On-farm Practices to Prevent Stock Theft
Predation Management in Livestock Farming

© Louise Brodie
Sheep kept safe in a kraal.
Besides following the law to make it easier for the police to catch and prosecute thieves, the National Stock Theft Prevention Unit gives the following advice on ways in which farmers can protect themselves against this crime.

Maintain Infrastructure

©Eric Miller
Make sure fences and gates are in a proper condition and employ somebody to daily patrol and fix fences where necessary. Loading ramps in paddocks or on farms away from direct supervision should also be kept locked or obstructed to prevent stock thieves from making use of them.

Keep Animals Away from Public Roads

©Eric Miller
Animals that graze or are kept near public roads are more vulnerable, so take extra measures to protect these animals. Appoint a shepherd to look after them or get a safety device that will alert you when your herd start to act strangely – with stock theft, they will, for example, run in an attempt to get away from the perpetrators.

Be There

©Eric Miller
When buying new land, try to buy land near your residence so that it is easier to know what is happening on your land.

Absence makes your farm an easier target.

Be Aware of Strangers

Make sure you know everybody on the farm and keep a record of visitors. Do not allow loitering or unemployed people to settle on your property. Strangers entering the farm or visiting labourers should obtain your permission before entering the property.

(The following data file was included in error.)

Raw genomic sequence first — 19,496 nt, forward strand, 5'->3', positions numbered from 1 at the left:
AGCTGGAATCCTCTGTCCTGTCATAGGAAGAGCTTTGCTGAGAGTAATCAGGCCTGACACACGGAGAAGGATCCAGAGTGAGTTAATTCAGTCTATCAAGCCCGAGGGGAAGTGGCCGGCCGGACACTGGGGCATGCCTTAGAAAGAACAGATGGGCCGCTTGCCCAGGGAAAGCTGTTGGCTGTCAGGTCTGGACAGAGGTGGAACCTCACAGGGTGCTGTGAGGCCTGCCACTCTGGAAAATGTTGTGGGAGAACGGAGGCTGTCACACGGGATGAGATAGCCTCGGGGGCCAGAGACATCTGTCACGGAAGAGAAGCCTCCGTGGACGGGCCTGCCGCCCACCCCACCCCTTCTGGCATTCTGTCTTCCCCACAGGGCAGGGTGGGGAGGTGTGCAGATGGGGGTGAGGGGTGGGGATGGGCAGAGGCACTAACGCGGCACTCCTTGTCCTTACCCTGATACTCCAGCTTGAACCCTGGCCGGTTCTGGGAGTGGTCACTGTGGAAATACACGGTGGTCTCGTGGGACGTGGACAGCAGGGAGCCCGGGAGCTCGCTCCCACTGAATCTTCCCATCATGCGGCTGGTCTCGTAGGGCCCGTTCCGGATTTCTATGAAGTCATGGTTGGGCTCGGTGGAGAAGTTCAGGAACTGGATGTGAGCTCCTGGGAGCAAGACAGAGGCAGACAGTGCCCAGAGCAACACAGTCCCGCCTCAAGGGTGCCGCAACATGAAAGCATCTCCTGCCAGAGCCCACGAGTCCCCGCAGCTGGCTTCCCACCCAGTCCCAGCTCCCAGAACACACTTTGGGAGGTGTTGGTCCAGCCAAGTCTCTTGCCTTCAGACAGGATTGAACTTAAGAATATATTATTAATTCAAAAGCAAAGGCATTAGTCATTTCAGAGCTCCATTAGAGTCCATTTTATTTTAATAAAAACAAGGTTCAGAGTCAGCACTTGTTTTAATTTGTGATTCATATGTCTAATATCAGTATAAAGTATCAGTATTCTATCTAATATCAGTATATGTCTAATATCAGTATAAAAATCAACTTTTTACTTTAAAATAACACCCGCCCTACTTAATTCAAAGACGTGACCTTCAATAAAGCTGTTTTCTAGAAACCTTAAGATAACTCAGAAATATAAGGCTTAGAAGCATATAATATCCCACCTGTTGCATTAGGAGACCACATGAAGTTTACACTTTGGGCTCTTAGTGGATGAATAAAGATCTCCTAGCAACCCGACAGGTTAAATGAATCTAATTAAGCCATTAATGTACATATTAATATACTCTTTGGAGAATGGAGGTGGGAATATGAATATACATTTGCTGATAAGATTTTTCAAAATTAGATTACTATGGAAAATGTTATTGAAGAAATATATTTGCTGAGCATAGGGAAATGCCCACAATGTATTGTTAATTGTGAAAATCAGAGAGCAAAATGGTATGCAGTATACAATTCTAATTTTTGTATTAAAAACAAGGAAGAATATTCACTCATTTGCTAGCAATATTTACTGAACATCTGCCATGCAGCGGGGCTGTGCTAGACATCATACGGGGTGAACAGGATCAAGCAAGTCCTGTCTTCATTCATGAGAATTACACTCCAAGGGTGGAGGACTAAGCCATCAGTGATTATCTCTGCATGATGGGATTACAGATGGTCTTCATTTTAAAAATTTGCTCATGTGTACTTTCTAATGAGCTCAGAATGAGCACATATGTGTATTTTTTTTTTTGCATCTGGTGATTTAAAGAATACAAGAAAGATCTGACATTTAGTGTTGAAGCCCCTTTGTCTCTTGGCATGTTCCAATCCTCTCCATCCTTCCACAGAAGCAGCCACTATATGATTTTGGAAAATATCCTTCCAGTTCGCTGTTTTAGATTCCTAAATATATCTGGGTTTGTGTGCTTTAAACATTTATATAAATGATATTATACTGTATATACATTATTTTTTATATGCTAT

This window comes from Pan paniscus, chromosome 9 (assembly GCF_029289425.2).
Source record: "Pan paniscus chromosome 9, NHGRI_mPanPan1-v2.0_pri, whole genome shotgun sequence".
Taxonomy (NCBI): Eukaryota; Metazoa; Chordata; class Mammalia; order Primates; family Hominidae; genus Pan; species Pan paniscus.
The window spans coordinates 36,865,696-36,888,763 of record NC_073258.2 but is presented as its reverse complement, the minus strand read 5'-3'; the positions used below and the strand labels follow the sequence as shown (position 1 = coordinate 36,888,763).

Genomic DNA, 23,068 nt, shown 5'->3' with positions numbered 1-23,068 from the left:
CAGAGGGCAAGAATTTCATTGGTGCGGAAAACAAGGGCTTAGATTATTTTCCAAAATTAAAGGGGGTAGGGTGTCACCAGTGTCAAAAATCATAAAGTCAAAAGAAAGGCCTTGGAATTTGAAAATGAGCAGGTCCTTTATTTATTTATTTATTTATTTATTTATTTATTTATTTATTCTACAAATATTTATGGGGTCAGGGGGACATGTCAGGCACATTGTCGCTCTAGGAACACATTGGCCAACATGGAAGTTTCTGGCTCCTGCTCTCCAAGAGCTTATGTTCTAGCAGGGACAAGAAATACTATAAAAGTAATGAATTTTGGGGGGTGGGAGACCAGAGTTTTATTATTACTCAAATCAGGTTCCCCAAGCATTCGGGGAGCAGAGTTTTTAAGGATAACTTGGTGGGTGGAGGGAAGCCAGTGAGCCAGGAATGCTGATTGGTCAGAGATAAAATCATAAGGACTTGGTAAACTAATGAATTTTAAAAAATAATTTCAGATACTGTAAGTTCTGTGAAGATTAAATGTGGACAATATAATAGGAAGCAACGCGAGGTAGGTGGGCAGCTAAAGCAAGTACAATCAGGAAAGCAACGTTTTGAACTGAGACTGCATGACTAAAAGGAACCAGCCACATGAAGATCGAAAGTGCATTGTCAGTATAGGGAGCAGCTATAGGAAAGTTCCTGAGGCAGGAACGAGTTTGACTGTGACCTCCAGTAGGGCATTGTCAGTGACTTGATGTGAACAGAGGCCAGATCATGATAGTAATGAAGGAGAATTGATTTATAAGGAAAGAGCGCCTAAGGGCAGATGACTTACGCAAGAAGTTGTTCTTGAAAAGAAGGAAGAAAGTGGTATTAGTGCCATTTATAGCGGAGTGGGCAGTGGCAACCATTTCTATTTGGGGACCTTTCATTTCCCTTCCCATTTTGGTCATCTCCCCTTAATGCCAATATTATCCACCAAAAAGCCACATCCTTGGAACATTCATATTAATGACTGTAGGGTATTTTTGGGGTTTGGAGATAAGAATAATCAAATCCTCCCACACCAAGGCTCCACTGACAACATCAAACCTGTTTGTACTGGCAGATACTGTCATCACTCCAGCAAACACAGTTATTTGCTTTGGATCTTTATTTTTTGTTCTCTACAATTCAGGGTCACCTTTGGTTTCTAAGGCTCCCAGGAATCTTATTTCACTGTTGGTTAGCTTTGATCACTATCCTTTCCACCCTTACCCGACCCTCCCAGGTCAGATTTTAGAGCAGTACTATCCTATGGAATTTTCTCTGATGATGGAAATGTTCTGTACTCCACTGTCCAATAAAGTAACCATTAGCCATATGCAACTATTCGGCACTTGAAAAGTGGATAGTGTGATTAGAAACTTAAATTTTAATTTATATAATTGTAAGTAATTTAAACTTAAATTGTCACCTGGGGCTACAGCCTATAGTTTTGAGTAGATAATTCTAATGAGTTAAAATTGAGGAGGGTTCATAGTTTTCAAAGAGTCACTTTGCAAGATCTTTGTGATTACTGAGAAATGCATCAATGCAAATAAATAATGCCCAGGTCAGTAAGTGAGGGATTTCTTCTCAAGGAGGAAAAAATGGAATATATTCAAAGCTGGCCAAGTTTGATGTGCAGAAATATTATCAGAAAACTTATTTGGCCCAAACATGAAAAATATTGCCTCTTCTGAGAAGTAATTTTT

When employing new people, check their backgrounds. Find out why they have left their previous jobs and enquire from the SAPS whether they have a criminal record.

Get the Community on Your Side

©Eric Miller
Eastern Cape, local women carrying firewood as they walk past the herdsman with his sheep.
Make the whole community on your farm, from the workers to their dependents, aware of the dangers of sharing information about on-farm activities and get them on your side by giving them a vested interest in the safety of the farm, by, for example, allowing their stock to mix and graze with your stock. Everybody should be on the lookout for any kind of irregularities that could jeopardise the safety of anyone on the farm.

Avoid Routine

Vary farm activities to prevent informants from communicating farm activities outside the farm. So do not count your animals at exactly the same time each day and try to drive different routes when you check up on the animals.

Be Alert

©Jacques Marais
Be watchful, particularly during full moon, weekends, at the end or beginning of a month, the festive season or during periods that you know from personal experience when stock thefts occur.

Report immediately to your stock theft unit when animal speculators and hide bone buyers or livestock dealers are active in your area and keep a proper record of prospective livestock buyers as soon as you enter negotiations.

By Glenneis Kriel